I work on several projects were the client wants basically the same application implemented in both iOS and Android. At the end of the day, you have to test both - they are distinct pieces of software, just wondered if anyone has found any tips / tricks here. We've started doing client acceptance testing with one platform, then using this as a baseline for the 2nd platform - this kinda though turns into a 'spot the difference' competition.


2 Answers 2


What I do when testing the same code under 4 different OS's is to identify the common parts, then I build a plan where each OS is tested for it's unique part plus some of the the common part, making sure everything is covered at least once. From time to time we rotate the tests between OS's or repeat some test on a different OS.

All of the above must be planned carefully using some kind of risk management and after consulting with someone who knows the code and differences between OS'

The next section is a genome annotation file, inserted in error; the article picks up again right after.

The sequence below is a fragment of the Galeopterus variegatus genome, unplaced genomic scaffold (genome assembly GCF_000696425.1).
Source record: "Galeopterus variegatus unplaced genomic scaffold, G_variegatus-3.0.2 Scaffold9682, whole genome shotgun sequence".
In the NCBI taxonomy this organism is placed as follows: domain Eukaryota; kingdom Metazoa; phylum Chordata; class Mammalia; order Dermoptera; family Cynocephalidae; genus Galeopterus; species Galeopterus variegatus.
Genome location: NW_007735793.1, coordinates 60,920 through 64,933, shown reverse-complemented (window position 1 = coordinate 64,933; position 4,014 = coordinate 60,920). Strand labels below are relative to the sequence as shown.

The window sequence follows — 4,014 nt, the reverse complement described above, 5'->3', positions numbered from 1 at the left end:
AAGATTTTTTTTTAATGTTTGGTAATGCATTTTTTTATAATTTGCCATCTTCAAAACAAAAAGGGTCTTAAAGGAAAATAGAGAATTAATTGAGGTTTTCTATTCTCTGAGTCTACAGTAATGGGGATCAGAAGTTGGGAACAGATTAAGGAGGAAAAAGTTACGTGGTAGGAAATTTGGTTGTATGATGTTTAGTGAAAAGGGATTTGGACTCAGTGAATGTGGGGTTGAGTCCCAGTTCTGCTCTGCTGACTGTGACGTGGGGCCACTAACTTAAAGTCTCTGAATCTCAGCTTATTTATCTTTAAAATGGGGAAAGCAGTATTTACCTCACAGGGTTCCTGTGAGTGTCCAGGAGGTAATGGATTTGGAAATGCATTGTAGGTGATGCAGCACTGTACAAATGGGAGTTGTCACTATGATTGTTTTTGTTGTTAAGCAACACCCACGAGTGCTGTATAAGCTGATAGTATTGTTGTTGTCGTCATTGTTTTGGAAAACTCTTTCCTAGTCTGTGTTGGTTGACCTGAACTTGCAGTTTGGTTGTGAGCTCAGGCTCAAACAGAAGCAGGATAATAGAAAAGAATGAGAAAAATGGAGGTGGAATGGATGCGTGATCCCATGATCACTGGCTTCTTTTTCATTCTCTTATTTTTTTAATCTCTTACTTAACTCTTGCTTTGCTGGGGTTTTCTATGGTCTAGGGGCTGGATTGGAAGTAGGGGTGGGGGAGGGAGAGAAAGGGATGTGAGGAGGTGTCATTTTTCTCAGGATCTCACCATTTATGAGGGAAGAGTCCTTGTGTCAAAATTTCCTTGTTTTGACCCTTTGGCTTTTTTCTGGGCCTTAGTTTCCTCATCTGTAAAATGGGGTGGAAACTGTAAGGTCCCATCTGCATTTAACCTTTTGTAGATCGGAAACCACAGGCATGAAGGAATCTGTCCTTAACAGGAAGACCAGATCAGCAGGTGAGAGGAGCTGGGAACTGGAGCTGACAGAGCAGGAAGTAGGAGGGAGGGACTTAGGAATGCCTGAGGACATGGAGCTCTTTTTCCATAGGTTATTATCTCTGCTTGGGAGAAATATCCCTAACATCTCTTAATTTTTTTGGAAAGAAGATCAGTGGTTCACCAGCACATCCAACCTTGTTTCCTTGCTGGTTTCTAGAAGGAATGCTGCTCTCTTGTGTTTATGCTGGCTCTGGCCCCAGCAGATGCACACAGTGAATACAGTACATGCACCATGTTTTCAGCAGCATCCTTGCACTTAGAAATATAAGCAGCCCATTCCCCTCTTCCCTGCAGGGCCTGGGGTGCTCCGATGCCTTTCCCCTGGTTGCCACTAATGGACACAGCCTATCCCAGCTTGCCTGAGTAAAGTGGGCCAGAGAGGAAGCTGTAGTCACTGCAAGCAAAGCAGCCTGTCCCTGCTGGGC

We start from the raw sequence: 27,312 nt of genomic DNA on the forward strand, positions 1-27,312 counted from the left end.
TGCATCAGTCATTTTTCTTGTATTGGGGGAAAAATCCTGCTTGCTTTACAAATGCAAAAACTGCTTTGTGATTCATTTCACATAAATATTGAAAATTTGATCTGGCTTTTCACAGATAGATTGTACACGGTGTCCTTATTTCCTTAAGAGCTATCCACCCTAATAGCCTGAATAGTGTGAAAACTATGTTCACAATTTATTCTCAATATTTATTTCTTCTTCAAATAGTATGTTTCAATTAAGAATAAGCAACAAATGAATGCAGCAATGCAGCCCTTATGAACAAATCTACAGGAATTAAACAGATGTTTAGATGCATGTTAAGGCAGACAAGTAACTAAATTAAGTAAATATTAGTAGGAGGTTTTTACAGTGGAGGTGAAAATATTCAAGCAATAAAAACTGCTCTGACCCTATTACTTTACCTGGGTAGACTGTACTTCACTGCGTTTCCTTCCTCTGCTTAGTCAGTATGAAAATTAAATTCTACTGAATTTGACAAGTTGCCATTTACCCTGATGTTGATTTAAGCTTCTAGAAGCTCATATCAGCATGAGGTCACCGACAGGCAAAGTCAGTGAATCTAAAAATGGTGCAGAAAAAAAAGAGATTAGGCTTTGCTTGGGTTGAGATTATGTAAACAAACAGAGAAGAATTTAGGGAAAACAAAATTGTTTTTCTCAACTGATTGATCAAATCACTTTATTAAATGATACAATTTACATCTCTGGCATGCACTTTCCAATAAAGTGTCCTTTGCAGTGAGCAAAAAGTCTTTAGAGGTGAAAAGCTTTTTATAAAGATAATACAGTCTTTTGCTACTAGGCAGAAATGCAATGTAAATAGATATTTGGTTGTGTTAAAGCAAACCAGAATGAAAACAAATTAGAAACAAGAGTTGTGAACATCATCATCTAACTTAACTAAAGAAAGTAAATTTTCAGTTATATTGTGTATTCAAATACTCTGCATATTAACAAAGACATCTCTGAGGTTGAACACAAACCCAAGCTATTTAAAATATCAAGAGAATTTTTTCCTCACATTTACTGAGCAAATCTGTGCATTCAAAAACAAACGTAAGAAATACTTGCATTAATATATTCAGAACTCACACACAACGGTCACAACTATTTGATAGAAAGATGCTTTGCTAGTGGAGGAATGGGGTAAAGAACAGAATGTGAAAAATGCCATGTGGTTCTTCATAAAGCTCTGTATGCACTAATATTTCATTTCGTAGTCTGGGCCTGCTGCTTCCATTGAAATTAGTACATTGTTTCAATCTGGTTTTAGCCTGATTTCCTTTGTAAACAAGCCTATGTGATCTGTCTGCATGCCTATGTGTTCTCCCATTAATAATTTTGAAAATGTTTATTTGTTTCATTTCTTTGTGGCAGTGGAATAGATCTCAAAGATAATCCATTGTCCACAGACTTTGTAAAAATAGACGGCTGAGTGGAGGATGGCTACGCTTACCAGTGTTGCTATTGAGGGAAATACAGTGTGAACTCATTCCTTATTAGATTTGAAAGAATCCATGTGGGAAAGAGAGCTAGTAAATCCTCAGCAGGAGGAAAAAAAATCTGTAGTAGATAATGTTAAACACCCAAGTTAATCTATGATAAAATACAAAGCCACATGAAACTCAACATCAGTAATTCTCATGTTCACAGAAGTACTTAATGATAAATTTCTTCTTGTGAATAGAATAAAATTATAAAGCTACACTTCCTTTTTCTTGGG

You'll want to create configurable fixtures / tests, so you can you the configured parameters to say, e.g.,:

    //do this thing (e.g., interact w/ UI button)
    //do this slightly different thing (e.g., interact w/ slightly different UI button)

This allows you to reuse automated tests and fixtures.

There are screenshot tools that might be able to help you . . . I don't know what they are, but I know that they are out there. You might want to create methods that hide the environment dependencies for UI testing, e.g.:

public void ClickLoginButton(){
   ... //use a statement like the if-else above in here

Then you can write UI automation code like:

public void Login(string username, string password){

e.g., mostly environment independent.

Otherwise, do as much functionality testing at the API level as you can (where environment is less key to test structure) to reuse tests. You will still need your E2E tests and probably some manual UI tests, but this should increase test reusability. Then you just make sure you have the right configuration files set up for your different environments that you test on, and test on both environments.

BTW, I haven't dealt with hugely different OS's before, just different versions of Windows, so I could definitely be missing some subtleties that arise with this combination of OS's. This worked for us, even with some annoying differences in OS's (XP doesn't have admin mode, Vista does, some UI changes, etc.).

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